But their Second Exception seems more plausible and it is this, say they, The practice of the Kings of Israel doth not argue up fully to that which we do hold, because their practice did not strike on eve∣ry Error against Truth, but only Idolatry; and not all Idolaters, but those that made Apostacy and served false Gods; and not all of those, but these on∣ly that seduced and drew away others to serve the false God. Now it does not follow from their pu∣nishing Page  59 of Idolaters, who worshiped a false God; that therefore Magistrates are bound to punish Here∣ticks worshipping the true God though in a false way, This is the strength of their exception; to which we reply. First, That though it were true which they say that the practice of the Kings of Israel did extend but to Idolaters, and those that seduced and drew away others to serve false Gods, yet it does not follow but it may be binding to Magistrates now to punish Hereticks worshipping a true God in a false way, and that because of this rule necessarly to be admitted in expounding of Scripture, that when the command of God does strick against any one sin most usual in the time, by rule of proportion, it stricks against all sins of that kind, As in the se∣cond Command there is nothing expresly forbidden but the Worshipping of God by graven Images; and that because the worshipping of God by Images was the sin most in use at that time; yet under graven is for∣bidden all wayes of worshipping of God invented by men; and so although it were true that the practice of Godly Kings did strick but against Idolatry, yet by rule of proportion all sins of that kind should be suppressed: To which add, that when the high de∣gree of any sins by divine Law is to be punished by death, common equity will infer, that lesser degrees of sin are to be punished by a lesser punishment at least. Secondly, to what they say, that the Magi∣strate did only punish Idolatry under the Old Testa∣ment. We Answer that it is false, they did punish other Errors also, and such as would be thought Page  60 light of now; and this we shall instance in several particulars. First, They punished will worship in serving the true God, and this we see by comparing two places of Scripture: The first is the 2 Kings 23, 8, 9. Speaking of Josiah, And he brought all the Priests out of the Cities of Judah, and defiled the high places, where the Priests had burnt incense: So he em∣ployes his Power against the high places, for the re∣moval of their way of worship. The other place of Scripture to be compared with, is the 2 Chrov: 33. 17. (Which tells us the nature of their high places) Nevertheless, the People did sacrifice still in the high places, yet unto the Lord their God only. So that this worshipping on the high places, was not that kind of Idolatry whereby a false God was worshipped; but a way of their own, whereby they worshipped the true God, and yet Josiah suppress∣eth even this kind of false worship. Secondly, we find that Magistrates did employ their power for sup∣pressing of the breakers of the Sabbath day, and and punishing those that Married strange wives, which yet were not Idolaters and Apostats from the true God; a noble example whereof is in Nehemiah 13. from verse 15, to 21. There is a large Histo∣ry what pains he took to reform the People to keep the Sabbath day, therefore in the 21. v. Then I testi∣fied against them, and said unto them, why lodged ye a∣bout the wall? If ye do so again I will lay hands on you. He threatens to employ the Civil power for sup∣pressing of that Error, and this is not Idolatry. And Secondly, we find that the Magistrates employ∣ed Page  61 their power generally, for suppressing any Error that was contrary to any Article of the Covenant: So where we read in the 2 Chron: 34. 31, 32. And the King stood in his place, and made a covenant before the Lord—&c. And he caused all that were present in Jerusalem and Benjamin to stand to it. And the heads of the Covenant are not only against those who were Seducers, but also against those that were seduced: So we find it in Exodus 32, v. 20. In that Idolatry of worshipping the Golden Calf, when Moses came down from the mount in his zeal to the Glory of God, he not only punished Aaron, but also the People: and more than this, he Armes the Levits, as the avengers of God's Justice, and proclaims that every man should avenge the Lord upon his very Brother: Thus we have made out in the first Argument taken from the practice of the Kings of Israel and Judah, and have vindicated it by Scripture from their exceptions brought against it.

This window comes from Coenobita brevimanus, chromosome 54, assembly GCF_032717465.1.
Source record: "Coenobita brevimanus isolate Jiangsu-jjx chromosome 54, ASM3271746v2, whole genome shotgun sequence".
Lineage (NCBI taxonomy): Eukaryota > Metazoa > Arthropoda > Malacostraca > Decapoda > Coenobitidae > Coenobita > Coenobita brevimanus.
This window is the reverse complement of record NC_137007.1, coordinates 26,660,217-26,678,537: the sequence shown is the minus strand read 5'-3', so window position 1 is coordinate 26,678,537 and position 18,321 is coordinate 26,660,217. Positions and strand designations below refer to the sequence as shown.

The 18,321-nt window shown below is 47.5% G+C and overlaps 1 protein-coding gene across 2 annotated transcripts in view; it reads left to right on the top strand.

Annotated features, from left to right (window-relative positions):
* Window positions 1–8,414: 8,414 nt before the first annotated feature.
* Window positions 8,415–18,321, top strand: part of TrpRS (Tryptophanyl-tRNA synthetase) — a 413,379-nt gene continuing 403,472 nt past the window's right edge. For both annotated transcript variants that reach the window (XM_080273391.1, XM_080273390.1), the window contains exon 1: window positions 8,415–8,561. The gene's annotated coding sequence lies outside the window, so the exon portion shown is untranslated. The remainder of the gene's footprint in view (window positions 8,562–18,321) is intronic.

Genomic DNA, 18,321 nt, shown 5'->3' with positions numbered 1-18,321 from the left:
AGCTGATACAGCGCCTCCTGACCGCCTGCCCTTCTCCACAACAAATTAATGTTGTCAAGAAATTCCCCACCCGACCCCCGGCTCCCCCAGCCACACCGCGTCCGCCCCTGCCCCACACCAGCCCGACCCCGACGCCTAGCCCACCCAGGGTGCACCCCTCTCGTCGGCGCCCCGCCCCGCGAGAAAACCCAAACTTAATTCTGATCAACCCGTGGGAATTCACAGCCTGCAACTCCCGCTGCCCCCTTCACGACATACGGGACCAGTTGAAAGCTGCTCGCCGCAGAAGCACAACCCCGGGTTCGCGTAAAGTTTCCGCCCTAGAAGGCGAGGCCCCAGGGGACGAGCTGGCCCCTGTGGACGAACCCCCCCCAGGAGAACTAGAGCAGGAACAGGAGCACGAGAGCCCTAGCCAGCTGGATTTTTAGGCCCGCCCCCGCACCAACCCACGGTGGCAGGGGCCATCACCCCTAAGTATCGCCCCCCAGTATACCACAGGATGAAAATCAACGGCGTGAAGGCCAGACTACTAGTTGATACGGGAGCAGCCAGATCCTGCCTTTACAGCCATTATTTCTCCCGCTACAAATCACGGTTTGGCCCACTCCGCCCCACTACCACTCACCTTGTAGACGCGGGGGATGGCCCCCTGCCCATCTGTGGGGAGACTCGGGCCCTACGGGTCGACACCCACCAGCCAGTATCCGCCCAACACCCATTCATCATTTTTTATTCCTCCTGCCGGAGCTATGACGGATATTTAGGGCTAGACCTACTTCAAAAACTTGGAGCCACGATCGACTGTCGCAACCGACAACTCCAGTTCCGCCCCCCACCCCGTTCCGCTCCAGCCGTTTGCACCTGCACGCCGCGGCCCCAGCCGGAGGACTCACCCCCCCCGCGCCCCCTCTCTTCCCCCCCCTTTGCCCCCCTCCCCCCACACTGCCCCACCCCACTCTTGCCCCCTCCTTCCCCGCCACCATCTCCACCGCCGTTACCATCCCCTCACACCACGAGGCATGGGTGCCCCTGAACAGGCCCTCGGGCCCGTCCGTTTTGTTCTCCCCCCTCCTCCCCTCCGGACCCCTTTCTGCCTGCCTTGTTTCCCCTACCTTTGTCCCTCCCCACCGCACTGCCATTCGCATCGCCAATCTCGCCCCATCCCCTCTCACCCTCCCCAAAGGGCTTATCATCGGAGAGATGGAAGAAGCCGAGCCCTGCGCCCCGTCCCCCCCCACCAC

The Second Argument shall yet be grounded on the Old Testament, and it is taken from the many commands and precepts, that are given in Scripture to Godly Kings and Magistrates and others to pu∣nish Blasphemers, False Prophets and Idolaters, He∣reticks, Sabbath Breakers, and Seducers, from whence we form this Argument: That whatever was commanded to be done by Magistrates under the Old Testament as a part of their duty, this Magi∣strates under the New Testament are oblidged to as a part of their duty also: But Magistrates were com∣manded under the Old Testament to suppress Ido∣latry, Page  62 Blasphemy, and Heresy and that they were to do as a part of their duty as Magistrates: And there∣fore it is a duty lying on Magistrates under the New. The thing we have to prove is, that this was a com∣mand given to Magistrates under the Old Testament and that as a part of their duty as Magistrates. And for this look over these places of Scripture Exod. 22. 20. He that sacrificeth unto any God, save unto the Lord only, he shall be utterly destroyed. There is a command given to the Magistrates. And so in Le∣vit. 24, 15. And thou shalt speak unto the Children of Israel, saying, Whosoever curseth his God, shall bear his sin. v. 16. And he that Blasphemeth the name of the Lord, he shall surely be put to death. So in the 13. of Deut: 1. If there arise among you a Prophet, or dream∣er of dreams, and giveth thee a sign or a wonder. &c. Through the whole Chapter there are Commands given to the Magistrate to punish false worship. We shall only add another, and that is taken from the fourth Command, where a charge is laid on the Magistrate as well as the Master of a Family to make use of his power for keeping of the Sabbath, and to see to the keeping of it by others also. Thou shalt do no manner of work, thou, nor they son, nor they daugh∣ter —This Command is given to the Magistrate as well as to the Master of the Family, as appears from those things. First, By vertue of this Command Nehemiah the Magistrate of God's People, did make use of his power to punish Sabbath Breakers in that place we cited in Nehemiah 13. 21. Secondly, It ap∣pears from this that the Gates spoken of their, Nor Page  63 any thing that is within thy Gates, is a term which ag∣greeth not to a single Family, but a whole City, e∣ven to the circuit of a whole Kingdom: of the word [Gates] is taken in Scripture Gene: 22. 17—and thy seed shall possess the Gate of his enemies: It follow∣eth as in that respect, therefore he speaks to the Magi∣strate, no Master of a Family having such large power. And Thirdly, The power there spoken of, is to be extended to Strangers: now the chief care of Stangers did belong to the Magistrate, and not to the Master of a Family, therefore Nehemiah the Magi∣strate extends this power of his to the Strangers that came to buy and sell on the Sabbath day, Nehem: 13, 20